Haiti slum repels police amid angry protests.

Armed units of the Haitian National Police (PNH) entered the pro-Ariside slum of Bel Air as thousands of residents took to streets to demand the return of President Jean-Bertrand Aristide. Marchers defied a shutdown of the capital by the business community and threats issued by the former military. Heavy gunfire erupted as the police reportedly fired shots to disperse the crowd. The police were then forced to withdraw as unidentified gunmen returned fire from surrounding buildings in a thunderous volley.

Haiti has been rocked by violence since September 30th after police opened fire on unarmed demonstrators demanding the return of President Jean-Bertrand Aristide and condemning political persecution of his Lavalas political party. Aristide was ousted last February 29th amid charges he was kidnapped by U.S. Marines and is living as guest in the Republic of South Africa.

Two demonstrators were killed on Sept. 30th and the U.S.-backed government claimed that the headless bodies of three policemen were later discovered. The identities of the headless policemen were released at a funeral held for them earlier this week. The bodies of the headless men were reportedly cremated before journalists and human rights groups were given an opportunity to perform an independent examination of the corpses to confirm the government’s claims.

In a statement portraying Aristide’s Family Lavalas party as terrorists, the Haitian Chamber of Commerce called for a National Day of Reflection today asking for all schools and businesses to stay closed and for all residents of Port au Prince to stay in their homes. The U.S. Embassy closed its doors as well in a gesture meant to symbolize their approval of the business community’s initiative. Several U.S. citizens expressed their anger at the closure stating that it “left them defenseless” in the event they were required to evacuate Haiti in the face of mounting violence.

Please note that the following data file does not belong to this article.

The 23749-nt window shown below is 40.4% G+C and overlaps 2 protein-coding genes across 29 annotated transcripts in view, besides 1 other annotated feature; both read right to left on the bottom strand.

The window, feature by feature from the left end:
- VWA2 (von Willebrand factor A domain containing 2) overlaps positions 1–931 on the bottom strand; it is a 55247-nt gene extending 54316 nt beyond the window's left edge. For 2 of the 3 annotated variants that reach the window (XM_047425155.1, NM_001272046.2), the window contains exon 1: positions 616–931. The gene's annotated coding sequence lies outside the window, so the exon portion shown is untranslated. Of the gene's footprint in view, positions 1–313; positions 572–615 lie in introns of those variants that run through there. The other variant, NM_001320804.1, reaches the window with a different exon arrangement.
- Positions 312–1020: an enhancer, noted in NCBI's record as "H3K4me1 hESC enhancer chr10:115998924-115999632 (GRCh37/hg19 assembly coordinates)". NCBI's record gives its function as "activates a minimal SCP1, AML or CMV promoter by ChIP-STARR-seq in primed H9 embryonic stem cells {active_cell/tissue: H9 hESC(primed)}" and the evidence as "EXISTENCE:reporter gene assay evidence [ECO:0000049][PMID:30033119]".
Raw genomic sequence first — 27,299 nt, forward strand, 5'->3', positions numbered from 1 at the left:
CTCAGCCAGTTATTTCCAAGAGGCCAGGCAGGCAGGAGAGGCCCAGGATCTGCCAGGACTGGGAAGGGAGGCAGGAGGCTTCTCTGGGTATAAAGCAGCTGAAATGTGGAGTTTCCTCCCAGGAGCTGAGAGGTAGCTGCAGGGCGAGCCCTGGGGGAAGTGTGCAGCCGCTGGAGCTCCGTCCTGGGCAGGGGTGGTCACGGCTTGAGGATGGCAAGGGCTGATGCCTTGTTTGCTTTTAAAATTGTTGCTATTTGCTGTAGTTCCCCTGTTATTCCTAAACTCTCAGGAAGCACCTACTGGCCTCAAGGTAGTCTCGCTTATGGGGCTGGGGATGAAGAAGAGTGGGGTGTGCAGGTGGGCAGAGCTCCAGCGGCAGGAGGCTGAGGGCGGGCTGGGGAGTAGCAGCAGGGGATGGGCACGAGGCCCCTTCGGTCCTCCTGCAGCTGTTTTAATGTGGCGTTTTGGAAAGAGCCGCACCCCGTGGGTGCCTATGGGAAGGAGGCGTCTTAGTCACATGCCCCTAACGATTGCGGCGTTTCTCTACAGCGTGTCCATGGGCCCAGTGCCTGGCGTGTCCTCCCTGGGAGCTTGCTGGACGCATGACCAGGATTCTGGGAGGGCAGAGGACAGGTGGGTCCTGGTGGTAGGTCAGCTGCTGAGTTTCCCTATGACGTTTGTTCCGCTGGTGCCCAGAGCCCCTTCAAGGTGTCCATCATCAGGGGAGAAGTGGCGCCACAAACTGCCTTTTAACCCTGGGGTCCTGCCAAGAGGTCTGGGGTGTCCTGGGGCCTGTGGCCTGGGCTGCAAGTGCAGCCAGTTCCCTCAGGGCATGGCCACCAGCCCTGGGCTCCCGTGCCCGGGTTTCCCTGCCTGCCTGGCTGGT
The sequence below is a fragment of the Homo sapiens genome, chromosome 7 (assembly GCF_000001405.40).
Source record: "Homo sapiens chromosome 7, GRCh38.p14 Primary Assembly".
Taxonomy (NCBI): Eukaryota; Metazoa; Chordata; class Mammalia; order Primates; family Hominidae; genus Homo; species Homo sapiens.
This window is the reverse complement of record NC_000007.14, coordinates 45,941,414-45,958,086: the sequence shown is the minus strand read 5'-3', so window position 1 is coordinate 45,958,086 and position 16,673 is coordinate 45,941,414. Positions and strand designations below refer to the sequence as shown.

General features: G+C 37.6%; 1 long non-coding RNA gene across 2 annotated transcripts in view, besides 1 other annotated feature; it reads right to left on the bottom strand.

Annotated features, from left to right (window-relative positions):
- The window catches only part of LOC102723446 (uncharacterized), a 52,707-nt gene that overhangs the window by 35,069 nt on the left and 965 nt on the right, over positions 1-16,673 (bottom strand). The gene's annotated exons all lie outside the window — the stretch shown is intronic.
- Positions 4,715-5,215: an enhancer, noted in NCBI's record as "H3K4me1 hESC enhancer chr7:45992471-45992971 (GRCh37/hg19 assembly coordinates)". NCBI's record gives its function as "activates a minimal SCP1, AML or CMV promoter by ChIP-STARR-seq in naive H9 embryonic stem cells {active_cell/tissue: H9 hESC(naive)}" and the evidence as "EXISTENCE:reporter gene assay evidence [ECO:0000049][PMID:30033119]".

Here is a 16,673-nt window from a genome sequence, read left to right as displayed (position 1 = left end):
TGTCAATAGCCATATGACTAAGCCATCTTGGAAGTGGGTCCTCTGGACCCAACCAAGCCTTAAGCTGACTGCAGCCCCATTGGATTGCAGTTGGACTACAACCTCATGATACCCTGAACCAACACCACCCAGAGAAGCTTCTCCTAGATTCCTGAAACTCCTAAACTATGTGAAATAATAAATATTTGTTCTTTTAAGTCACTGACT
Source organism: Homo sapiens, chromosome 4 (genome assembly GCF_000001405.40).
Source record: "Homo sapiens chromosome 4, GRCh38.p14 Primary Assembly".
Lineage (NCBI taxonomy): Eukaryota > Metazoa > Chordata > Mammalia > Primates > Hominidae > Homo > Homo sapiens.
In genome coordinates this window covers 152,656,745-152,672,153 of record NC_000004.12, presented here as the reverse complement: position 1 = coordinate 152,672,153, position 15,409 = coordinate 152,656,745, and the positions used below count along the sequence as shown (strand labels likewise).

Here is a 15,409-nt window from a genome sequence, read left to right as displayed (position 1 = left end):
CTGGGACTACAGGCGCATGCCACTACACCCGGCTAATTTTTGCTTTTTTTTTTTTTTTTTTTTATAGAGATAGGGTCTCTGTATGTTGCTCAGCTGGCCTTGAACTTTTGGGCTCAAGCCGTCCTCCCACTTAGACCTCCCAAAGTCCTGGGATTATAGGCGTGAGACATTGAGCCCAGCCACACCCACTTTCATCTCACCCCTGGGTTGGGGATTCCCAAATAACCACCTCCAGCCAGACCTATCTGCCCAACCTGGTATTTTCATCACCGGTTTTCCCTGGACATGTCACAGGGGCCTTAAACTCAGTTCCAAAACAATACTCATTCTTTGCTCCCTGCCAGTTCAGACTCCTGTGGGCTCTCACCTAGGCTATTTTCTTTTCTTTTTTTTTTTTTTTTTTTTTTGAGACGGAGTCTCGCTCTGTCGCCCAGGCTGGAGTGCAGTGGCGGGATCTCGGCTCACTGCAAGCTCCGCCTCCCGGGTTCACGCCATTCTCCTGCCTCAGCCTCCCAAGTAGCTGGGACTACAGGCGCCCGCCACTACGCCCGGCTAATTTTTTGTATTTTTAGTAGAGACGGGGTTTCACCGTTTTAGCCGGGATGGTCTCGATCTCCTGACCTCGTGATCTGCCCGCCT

Tensions heightened in the capital as several pro-Aristide slums announced their intention to defy the shutdown and protest on the 10th anniversary of the ousted president’s return to Haiti in 1994. Aristide was overthrown by Haiti’s military in a brutal coup in September 1991and returned to Haiti on October 15, 1994 after Clinton committed 20,000 U.S. troops to “Operation Restore Democracy.”

Aristide supporters had braced themselves for today’s attacks after the U.S.-backed government and United Nation’s forces allowed armed units of the former military to enter the capital unchallenged over the past two days. This has led to charges by Lavalas representatives of a “second coup” and UN complicity in allowing the former military to return to power in Haiti. Two trucks of former military opened fire on residents at Delmas 2 in the slum of La Saline this morning and could be seen setting up roadblocks on Route Frere.

Today’s violence comes two days after the arrest of a Catholic priest, Father Gerard Jean-Juste, the government accused of trafficking in weapons and harboring gunmen in his parish. Human rights organizations and legal experts have condemned the arrest as “arbitrary” and an effort by the authorities to repress political dissent. Earlier this week, UN soldiers and Haitian police conducted numerous joint raids in several poor neighborhoods in the capital known for their support of Aristide. Hundreds have been arrested yet few weapons have been confiscated as the violence continues for a second straight week.

The morgue at the General Hospital issued an emergency call this afternoon stating that there was no longer space for new corpses and it had reached full capacity.

[Source: The Haiti Information Project, Port au Prince, Hti, 15oct04]

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small logoThis document has been published on 21Nov04 by the Equipo Nizkor and Derechos Human Rights.